The first edition of Vogue 25 is out! The list comprises an extraordinary cast of leaders defining – and redefining – the way we live now.
From politics and sports to fashion, arts and media, Vogue celebrates the women pushing boundaries and keeping the conversations of inclusivity and diversity going in their various industries. The list which has Meghan Markle and Letitia Wright also listed some notable Africans as influential women working in Britain for its July issue.
See the 3 African women on the list as well as what Vogue had to say about them.
When Skepta won the Mercury Prize for his album Konnichiwa, it was thanks in no small part to his manager: fast-rising music executive Grace Ladoja, otherwise known as the Godmother of Grime. In 2018, in a move unimaginable a few years ago, Buckingham Palace recognised her services to music in the New Year’s Honours List – proof of her crucial role in Britain’s burgeoning DIY music scene, and her talent for shaking up the status quo.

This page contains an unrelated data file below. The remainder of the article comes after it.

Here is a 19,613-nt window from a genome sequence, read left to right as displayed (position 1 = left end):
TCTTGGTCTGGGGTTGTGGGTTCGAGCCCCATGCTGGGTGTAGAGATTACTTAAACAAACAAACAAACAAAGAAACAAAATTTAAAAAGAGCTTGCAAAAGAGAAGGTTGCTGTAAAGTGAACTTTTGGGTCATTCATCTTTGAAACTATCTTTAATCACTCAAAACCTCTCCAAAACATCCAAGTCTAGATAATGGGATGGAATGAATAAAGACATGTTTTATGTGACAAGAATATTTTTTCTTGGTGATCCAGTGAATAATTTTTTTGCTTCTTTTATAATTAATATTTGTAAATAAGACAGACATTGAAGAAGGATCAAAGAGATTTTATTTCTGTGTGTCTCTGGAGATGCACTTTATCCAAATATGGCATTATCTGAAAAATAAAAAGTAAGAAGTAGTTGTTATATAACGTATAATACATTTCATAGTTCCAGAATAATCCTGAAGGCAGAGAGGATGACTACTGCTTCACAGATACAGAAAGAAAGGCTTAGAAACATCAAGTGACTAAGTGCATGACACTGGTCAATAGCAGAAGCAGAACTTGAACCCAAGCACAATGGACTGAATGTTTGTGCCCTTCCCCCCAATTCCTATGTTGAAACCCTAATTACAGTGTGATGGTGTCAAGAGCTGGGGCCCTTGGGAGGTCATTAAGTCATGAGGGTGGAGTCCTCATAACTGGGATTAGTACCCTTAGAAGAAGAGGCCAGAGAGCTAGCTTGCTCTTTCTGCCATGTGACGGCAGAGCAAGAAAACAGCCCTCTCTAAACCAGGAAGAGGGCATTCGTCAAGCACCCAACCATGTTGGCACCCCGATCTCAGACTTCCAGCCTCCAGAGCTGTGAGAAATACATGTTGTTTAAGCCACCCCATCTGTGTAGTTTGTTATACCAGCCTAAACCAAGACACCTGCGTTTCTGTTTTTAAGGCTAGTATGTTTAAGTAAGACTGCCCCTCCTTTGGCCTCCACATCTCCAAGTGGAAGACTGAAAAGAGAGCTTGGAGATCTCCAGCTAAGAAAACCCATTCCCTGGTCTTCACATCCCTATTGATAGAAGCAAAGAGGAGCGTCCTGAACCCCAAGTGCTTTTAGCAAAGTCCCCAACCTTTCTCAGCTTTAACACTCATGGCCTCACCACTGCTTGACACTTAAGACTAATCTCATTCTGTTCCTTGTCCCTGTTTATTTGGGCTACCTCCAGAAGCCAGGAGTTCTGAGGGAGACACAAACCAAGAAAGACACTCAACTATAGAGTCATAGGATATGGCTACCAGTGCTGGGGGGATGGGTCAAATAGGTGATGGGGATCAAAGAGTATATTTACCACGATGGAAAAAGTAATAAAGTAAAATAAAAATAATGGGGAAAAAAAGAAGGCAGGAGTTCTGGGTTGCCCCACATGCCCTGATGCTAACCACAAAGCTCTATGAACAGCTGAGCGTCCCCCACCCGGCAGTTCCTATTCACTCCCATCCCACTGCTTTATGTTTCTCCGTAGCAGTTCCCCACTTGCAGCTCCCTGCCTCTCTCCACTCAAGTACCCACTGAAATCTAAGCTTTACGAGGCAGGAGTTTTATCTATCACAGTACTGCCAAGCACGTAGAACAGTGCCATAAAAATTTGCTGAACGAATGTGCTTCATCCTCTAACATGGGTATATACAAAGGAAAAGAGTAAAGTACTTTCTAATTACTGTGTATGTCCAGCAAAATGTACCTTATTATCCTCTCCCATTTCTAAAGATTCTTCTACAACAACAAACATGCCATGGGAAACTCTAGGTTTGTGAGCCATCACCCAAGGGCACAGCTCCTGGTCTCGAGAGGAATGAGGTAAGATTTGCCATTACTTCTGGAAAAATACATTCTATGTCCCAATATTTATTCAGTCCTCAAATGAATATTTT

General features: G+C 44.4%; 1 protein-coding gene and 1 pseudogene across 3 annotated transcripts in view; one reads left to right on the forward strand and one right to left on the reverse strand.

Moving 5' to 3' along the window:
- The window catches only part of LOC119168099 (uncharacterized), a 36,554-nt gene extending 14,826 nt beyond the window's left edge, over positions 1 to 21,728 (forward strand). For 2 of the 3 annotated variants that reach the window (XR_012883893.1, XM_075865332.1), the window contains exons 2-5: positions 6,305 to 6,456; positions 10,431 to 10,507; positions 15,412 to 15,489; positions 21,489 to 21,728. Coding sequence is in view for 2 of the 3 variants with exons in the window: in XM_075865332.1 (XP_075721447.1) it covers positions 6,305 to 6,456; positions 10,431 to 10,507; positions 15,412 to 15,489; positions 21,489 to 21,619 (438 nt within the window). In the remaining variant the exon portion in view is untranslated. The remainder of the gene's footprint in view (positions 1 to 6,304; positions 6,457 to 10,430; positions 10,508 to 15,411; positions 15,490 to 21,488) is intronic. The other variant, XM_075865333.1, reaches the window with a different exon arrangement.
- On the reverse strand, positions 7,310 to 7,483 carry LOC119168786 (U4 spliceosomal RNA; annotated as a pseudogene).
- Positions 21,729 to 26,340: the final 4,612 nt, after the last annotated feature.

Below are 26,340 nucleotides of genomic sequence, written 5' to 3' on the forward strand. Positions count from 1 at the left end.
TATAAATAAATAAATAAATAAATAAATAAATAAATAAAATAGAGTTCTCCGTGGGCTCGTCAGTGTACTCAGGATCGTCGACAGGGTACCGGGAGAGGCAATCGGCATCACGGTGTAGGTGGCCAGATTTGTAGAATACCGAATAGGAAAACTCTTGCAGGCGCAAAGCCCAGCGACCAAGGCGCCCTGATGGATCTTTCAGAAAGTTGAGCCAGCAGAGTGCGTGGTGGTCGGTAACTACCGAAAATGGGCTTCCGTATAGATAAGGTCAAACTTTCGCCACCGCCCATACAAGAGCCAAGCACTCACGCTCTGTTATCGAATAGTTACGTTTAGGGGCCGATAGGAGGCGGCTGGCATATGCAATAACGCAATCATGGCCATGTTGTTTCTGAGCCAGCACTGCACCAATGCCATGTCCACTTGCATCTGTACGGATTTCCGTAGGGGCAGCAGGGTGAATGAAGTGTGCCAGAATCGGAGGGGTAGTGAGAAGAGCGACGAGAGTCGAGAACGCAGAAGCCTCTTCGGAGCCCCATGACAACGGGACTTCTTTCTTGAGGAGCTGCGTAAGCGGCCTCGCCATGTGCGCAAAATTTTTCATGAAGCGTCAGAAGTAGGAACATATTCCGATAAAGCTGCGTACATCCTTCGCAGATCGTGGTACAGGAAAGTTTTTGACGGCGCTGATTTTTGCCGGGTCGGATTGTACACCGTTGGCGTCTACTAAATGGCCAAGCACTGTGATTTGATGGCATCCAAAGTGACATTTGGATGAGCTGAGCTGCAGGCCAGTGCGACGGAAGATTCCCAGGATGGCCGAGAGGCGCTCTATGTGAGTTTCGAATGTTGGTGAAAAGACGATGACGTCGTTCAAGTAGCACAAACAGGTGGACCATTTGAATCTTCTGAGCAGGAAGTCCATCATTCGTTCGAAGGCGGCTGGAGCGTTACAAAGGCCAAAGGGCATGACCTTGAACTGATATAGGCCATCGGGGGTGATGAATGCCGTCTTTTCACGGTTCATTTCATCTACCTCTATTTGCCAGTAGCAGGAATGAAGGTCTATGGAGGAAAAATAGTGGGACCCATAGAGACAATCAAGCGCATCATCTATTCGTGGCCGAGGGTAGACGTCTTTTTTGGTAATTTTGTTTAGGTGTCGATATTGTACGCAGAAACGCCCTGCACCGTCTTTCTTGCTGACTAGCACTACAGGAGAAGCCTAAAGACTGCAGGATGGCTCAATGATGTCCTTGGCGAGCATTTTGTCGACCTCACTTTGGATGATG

In December 2017, Adwoa Aboah appeared on the cover of Vogue, heralding a new era for the magazine under editor-in-chief Edward Enninful. The same month, Aboah took home the award for Model of the Year at the Fashion Awards, recognition not just for the dozens of magazine covers, catwalk appearances and campaigns she was accumulating as fashion’s most in-demand model, but how, with her platform Gurls Talk, she has reinvented what it means to be a supermodel in 2018.
Sue Y Nabi
Algerian-born, London-based Sue Y Nabi’s reputation is uncontested. Having spent 20 years at L’Oréal, as global president of L’Oréal Paris and Lancôme respectively, she is one of the original champions
of industry diversity, reinventing the You’re Worth It campaigns by securing spokespeople such as Jane Fonda. Nabi holds a degree in engineering and has put all of her beauty know-how into Orveda – a vegan, genderless, Ayurvedic anti-ageing skincare brand that is redefining the market.
See the full list on www.vogue.com